Although 2020 was not an ideal year to launch a small business, Jennifer Correa and her husband, esteemed local artist Arturo Correa, officially opened Muzyka Art Space in the Naples Design District last summer. Their debut exhibition was an impressive who’s who of influential 20th-century Latin American artists: Steel raindrops sculpted by Carlos Medina hung from the ceiling, and paintings by late Venezuelan artists including Oswaldo Vigas and Feliciano Carvallo—personal heroes of Arturo’s—lined the walls.
There were works of Arturo’s, too, including Anyone Listening Out There, the large-scale painting that still hangs behind Jennifer’s desk. “In this painting, Arturo imagines observing life from outer space,” Jennifer says, both as gallery director and her husband’s longtime manager. Abstract and political symbols appear to float alongside actual paintbrushes and toy airplanes on an expansive sky-blue canvas. The combination of painting and objects, a signature element of Arturo’s artistic language “make this a unique and very strong composition,” she adds.
Pandemic be damned, Jennifer had realized a longtime dream by opening her own gallery last year. Antonio Ascaso, Arturo’s longtime gallerist in Miami and Venezuela, provides the work—important 20th-century painters and sculptors, most of whom had never been shown in Naples—while Jennifer runs the space, a natural expansion from her role managing the business end of Arturo’s career. For the last 25 years, she’s overseen his sales as well as relationships with clients, museums and galleries. It was through him that she started to appreciate the art world and ultimately fell in love with art. Eventually, she aspired to carve out her own place in the art world.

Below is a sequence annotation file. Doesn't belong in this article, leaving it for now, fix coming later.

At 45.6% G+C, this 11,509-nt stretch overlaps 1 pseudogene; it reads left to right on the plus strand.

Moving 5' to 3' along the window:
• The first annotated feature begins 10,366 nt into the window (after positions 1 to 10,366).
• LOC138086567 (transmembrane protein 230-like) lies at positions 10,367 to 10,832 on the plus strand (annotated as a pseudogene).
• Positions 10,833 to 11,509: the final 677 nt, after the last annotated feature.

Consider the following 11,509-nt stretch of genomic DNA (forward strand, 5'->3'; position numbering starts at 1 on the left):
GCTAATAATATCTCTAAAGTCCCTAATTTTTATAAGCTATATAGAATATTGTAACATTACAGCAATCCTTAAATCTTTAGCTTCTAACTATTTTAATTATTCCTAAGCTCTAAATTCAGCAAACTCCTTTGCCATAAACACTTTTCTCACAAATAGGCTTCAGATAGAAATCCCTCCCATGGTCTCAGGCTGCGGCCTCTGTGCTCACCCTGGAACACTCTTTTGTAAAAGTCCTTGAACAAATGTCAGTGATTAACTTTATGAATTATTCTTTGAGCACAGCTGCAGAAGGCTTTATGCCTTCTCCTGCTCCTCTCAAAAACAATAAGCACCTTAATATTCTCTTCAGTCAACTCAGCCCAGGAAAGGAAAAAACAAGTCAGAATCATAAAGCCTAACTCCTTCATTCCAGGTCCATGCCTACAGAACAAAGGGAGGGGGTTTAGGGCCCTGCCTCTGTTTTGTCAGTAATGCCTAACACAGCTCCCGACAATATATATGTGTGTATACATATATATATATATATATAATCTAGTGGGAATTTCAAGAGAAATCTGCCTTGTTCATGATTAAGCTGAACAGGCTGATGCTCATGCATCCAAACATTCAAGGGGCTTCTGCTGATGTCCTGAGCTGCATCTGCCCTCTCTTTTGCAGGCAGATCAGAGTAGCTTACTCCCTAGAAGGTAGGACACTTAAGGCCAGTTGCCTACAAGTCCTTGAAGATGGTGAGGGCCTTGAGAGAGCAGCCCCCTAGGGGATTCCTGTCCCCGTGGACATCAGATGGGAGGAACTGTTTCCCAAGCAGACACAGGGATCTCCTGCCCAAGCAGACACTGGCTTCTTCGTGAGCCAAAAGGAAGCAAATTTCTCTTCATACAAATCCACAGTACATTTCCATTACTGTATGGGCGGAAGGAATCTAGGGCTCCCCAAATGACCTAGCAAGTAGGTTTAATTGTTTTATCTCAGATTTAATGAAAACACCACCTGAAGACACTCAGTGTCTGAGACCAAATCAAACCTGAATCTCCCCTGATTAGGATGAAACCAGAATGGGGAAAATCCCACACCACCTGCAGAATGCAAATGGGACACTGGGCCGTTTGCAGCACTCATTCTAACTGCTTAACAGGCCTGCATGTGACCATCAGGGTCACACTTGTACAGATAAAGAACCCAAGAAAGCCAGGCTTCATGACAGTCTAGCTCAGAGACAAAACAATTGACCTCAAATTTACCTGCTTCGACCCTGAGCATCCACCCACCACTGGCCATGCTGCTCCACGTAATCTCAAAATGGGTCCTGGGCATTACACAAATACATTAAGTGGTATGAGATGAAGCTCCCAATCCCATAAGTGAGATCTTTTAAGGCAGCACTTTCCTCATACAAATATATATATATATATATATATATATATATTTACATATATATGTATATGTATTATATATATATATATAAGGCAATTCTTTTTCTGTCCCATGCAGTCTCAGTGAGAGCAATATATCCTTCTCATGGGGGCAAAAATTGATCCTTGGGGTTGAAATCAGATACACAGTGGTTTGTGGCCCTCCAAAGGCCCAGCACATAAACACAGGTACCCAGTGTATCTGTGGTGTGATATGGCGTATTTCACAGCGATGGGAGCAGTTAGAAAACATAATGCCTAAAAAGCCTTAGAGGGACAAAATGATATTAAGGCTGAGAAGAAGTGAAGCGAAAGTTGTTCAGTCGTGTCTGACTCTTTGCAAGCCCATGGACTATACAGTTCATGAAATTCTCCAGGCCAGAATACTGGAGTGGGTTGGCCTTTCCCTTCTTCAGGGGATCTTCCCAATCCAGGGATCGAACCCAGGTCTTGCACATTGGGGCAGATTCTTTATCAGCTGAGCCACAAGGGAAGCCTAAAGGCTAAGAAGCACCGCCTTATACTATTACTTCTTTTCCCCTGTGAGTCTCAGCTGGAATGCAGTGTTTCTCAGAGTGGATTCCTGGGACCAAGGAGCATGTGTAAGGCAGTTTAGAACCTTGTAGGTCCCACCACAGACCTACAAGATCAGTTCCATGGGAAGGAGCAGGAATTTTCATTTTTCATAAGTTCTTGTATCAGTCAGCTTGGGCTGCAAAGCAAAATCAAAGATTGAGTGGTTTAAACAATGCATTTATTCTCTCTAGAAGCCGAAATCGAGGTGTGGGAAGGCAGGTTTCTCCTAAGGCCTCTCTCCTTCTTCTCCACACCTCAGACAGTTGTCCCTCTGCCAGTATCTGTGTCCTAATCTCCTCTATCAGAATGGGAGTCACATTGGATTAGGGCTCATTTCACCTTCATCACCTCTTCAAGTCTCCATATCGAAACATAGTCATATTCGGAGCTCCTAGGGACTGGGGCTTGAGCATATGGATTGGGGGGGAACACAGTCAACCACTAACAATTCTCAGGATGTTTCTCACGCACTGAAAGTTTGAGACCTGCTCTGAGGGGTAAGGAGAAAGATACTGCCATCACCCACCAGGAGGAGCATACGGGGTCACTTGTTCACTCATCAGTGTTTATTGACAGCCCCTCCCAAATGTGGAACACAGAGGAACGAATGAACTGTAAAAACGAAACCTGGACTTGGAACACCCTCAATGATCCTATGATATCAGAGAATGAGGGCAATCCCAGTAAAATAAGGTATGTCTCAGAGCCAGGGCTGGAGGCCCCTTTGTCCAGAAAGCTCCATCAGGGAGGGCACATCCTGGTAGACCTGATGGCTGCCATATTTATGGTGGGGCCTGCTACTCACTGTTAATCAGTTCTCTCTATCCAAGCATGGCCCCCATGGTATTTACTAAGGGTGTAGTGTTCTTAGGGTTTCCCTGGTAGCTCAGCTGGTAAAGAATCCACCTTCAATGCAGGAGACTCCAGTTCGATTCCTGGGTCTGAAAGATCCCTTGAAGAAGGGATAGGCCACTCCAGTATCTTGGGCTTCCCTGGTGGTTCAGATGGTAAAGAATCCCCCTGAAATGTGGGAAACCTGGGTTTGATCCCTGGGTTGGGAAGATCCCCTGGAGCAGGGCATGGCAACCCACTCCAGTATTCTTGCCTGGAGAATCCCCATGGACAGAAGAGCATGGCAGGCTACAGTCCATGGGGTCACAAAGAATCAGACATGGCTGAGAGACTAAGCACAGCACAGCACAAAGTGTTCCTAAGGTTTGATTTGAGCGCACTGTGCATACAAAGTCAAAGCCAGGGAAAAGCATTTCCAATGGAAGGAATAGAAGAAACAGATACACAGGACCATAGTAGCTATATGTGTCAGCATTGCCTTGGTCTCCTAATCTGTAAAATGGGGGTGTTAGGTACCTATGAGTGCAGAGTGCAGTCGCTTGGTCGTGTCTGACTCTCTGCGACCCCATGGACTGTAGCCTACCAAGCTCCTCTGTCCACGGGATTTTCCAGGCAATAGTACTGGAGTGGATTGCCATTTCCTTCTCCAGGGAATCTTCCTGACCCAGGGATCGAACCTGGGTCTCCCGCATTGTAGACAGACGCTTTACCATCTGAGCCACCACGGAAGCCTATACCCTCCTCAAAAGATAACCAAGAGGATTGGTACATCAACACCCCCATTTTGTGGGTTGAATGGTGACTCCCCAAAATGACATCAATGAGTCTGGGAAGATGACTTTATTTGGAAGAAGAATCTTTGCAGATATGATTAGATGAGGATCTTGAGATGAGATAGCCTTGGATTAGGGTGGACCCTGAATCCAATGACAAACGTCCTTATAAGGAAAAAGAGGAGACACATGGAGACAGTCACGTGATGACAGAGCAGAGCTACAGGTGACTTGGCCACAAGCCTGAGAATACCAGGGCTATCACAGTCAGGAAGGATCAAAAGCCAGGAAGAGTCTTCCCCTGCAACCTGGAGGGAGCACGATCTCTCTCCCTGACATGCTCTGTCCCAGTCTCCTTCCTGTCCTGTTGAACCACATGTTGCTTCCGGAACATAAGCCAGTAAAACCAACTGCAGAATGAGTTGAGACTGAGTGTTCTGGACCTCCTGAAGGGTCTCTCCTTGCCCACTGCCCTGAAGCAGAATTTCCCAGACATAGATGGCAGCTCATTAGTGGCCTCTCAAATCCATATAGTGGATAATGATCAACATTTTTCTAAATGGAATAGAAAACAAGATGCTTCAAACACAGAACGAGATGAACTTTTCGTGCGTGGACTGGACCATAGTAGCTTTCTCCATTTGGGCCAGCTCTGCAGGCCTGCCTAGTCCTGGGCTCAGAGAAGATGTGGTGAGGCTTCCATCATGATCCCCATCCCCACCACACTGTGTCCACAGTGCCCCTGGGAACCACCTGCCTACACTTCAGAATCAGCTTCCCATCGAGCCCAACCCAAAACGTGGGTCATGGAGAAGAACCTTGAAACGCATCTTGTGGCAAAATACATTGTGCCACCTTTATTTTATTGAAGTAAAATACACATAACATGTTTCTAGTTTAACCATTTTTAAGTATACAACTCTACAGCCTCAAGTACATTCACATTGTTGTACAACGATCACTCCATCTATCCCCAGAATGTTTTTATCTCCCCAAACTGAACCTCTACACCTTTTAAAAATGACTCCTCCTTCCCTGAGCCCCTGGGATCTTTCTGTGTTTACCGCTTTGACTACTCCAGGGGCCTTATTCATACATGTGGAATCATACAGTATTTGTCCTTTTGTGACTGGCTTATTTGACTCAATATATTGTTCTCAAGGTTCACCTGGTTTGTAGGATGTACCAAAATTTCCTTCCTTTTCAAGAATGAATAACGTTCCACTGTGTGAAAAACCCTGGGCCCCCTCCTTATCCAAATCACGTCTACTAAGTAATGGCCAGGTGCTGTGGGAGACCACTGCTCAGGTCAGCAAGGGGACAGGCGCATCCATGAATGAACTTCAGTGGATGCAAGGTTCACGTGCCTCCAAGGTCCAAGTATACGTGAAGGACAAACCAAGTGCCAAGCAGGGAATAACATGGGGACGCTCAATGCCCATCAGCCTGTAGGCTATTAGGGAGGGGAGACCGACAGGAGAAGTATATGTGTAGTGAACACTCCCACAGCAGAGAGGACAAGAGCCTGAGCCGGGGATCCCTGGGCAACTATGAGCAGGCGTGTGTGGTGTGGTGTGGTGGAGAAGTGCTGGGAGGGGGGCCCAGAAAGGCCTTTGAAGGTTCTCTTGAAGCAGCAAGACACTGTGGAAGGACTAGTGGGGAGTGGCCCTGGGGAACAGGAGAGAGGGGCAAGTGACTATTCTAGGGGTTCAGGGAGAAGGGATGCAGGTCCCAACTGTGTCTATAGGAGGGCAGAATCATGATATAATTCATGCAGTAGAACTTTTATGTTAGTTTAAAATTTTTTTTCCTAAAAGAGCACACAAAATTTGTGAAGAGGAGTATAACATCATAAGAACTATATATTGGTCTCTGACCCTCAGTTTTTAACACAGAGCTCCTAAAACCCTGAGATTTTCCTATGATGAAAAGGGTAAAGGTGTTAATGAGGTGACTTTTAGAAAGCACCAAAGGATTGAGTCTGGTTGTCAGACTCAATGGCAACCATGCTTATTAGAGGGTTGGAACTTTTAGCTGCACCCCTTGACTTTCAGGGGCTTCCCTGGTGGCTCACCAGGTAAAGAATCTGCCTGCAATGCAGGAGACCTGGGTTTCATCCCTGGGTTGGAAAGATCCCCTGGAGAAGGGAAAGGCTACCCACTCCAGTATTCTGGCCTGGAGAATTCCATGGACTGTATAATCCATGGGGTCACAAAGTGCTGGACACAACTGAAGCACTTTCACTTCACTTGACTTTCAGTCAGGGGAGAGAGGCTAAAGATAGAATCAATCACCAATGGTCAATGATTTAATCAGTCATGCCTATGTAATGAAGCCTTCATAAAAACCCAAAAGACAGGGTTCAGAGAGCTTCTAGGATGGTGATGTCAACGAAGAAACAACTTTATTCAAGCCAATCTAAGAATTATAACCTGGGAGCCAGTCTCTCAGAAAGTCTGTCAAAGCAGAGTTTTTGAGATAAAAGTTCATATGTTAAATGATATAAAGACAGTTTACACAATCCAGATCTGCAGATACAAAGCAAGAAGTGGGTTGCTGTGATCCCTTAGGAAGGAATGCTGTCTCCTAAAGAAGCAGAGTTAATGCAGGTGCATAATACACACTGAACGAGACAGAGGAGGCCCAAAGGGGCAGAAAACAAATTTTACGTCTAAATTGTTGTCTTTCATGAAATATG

The couple’s story began almost 30 years ago, in the community gym at the University of Central Florida, in Orlando. Young Jennifer Muzyka had come from Connecticut to study psychology, and Arturo, already set on becoming an artist, had come from Venezuela to earn his undergraduate degree in graphic design and painting. They happened to be working out on adjacent machines when they struck up a conversation. “I was on the Stairmaster and Arturo was on the stationary bicycle,” Jennifer fondly recalls. The whirlwind that followed shows the telltale signs of love at first sight: in six months they were engaged, and three years later, they were married. By then, they had moved to New York together to attend New York University, where she pursued her graduate degree in counseling and encouraged Arturo to apply for the school’s Master of Arts program.
Photography by Erik Kellar